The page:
Acer chief executive J.T. Wang resigns on Q3 record loss

Summary:The troubled computer maker's chief executive will step down after the company took a financial bullet to the chest in its fiscal third quarter earnings.

Acer_PressConferenceMay3_2013NYC_610x407
Acer president Jim Wong (left) will replace chief executive J.T. Wang (center). Image: CNET

Acer's chief executive and chairman J.T. Wang has resigned from the computer maker, following abysmal sales and a massive operating loss in its fiscal third quarter earnings.

The Taipei, Taiwan-based computer giant, whose position currently stands at number four in the global PC market, reported an operating loss of $43 million, on revenue of $3.13 billion, up 3.1 percent on the previous quarter but close to 12 percent down year-over-year.

Wang said in prepared comments, following the poor quarterly results, it was time to "hand over the responsibility to a new leadership team to path the way for a new era."

Acer president Jim Wong will take up the chief executive's position beginning January 1, 2014.

The company will undergo "drastic" restructuring in order to stave off further financial downturn, including laying off 7 percent of its workforce, and scrapping a number of products currently in development. In total, this will cost about $150 million, which the company will swallow in its fiscal fourth-quarter earnings. The hope is to save $100 million annually in operating expenses from 2014.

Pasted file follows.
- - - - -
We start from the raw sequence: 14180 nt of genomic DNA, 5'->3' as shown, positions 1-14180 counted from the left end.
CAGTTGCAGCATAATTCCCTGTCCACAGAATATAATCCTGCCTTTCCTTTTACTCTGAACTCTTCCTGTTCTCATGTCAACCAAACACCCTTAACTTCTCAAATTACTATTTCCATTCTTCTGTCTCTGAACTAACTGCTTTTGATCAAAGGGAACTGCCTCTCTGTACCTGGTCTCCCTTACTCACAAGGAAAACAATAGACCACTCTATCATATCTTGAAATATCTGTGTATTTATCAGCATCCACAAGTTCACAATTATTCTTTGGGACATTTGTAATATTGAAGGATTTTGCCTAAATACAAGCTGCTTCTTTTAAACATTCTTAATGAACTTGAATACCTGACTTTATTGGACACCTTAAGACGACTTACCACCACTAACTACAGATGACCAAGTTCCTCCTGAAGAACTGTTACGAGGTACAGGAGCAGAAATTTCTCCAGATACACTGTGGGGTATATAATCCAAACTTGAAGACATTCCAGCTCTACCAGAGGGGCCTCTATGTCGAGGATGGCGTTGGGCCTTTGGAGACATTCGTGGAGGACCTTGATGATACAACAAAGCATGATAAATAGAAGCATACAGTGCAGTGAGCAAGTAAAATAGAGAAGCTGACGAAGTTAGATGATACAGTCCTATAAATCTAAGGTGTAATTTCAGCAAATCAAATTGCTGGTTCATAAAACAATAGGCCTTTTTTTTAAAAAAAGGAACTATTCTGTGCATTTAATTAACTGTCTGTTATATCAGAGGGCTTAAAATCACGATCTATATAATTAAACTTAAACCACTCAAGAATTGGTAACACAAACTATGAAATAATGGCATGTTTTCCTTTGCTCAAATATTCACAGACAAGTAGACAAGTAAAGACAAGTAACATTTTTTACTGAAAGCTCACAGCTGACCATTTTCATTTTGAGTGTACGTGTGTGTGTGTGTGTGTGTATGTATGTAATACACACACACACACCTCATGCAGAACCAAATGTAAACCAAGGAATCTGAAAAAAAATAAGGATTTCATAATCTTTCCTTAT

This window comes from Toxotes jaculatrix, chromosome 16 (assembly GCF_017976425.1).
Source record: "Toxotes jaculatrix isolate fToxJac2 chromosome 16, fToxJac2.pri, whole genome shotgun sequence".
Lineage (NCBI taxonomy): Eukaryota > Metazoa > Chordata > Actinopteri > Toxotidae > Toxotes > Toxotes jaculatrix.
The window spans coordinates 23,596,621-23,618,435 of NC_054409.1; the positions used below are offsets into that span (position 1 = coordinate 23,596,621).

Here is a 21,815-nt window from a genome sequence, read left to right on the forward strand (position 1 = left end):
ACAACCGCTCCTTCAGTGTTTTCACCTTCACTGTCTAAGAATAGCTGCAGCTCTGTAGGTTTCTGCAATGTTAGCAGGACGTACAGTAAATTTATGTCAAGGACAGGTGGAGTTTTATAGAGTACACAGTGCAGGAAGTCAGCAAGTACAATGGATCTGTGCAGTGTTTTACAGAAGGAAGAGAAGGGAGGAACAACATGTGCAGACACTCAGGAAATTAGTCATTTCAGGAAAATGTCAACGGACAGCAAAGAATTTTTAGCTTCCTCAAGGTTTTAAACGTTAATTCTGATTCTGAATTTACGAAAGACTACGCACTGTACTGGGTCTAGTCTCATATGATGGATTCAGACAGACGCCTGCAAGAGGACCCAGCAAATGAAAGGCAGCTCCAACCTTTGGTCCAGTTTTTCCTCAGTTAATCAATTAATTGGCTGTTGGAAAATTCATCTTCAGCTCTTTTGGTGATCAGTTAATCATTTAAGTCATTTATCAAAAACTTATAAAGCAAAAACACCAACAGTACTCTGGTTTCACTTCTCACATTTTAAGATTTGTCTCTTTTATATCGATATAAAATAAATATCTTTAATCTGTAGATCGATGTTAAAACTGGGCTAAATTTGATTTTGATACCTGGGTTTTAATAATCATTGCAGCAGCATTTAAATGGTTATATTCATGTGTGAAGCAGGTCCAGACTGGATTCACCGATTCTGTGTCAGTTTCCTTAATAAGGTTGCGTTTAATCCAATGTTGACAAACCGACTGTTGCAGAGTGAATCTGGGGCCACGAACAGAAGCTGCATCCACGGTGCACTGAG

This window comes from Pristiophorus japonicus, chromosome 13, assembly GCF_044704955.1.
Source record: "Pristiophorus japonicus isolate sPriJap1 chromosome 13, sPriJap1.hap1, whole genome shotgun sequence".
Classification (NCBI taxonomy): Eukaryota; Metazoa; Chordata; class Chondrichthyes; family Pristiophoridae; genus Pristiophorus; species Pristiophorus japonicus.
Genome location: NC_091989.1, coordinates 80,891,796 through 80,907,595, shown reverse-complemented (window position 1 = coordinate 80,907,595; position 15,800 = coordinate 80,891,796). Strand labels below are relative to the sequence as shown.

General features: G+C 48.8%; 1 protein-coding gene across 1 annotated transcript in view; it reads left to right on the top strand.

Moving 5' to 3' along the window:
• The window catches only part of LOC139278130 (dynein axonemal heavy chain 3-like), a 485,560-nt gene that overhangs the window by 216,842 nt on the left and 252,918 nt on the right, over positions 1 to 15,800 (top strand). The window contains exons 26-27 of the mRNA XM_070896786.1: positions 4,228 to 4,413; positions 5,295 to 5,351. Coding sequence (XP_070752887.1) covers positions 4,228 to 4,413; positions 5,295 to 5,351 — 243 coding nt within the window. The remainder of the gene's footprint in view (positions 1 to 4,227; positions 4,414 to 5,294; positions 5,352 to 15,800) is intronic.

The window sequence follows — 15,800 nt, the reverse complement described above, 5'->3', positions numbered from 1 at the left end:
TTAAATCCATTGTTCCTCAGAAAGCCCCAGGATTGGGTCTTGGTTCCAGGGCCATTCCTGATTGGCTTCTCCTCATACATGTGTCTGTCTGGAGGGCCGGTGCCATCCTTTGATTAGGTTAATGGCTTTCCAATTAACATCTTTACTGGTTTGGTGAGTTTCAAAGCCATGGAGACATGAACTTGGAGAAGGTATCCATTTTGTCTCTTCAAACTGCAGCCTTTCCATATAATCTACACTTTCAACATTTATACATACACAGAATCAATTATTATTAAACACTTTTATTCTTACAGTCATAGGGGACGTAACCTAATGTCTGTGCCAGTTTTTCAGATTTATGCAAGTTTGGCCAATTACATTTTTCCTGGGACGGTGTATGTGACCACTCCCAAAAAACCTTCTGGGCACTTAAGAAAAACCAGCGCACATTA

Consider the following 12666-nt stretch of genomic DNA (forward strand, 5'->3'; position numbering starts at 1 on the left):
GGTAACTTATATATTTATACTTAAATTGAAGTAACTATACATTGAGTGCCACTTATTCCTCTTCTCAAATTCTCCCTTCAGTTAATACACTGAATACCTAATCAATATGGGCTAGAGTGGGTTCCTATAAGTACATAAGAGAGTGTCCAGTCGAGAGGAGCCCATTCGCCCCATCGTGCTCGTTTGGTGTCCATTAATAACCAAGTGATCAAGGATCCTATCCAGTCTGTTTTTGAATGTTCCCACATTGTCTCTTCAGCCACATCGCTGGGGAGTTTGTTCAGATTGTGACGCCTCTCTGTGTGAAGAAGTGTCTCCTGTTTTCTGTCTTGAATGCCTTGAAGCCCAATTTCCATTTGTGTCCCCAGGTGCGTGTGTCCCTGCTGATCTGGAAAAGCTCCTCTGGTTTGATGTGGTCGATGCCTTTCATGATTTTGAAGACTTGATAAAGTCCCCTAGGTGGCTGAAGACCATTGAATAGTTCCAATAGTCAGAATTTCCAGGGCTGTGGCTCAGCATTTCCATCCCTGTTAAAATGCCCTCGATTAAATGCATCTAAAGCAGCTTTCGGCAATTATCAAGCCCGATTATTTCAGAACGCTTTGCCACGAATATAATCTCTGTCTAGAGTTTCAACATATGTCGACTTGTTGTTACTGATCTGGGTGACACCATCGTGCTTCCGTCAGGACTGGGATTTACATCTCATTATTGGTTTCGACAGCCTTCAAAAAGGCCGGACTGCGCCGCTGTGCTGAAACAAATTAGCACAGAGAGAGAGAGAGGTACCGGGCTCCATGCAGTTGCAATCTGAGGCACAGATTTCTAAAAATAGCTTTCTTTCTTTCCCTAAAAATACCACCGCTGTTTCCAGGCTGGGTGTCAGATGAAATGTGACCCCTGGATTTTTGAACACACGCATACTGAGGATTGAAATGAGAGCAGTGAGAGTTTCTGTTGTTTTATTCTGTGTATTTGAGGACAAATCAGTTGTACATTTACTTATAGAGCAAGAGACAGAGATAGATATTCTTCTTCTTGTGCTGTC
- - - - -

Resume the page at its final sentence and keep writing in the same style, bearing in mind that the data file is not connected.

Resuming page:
In a statement to Reuters, Acer pinned the fiscal third quarter operating loss as being "mainly due to the gross margin impact of gearing up for the Windows 8.1 sell-in and the related management of inventory."

Wang in August 2012 stirred controversy in an interview with London's Financial Times , calling on Microsoft to "think twice" about launching its own Windows-powered Surface tablet, amid ongoing rivalry in the tablet space.

We've put in questions to Acer, and will update this post once we have more.

Topics: PCs

About

Zack Whittaker writes for ZDNet, CNET, and CBS News. He is based in New York City.

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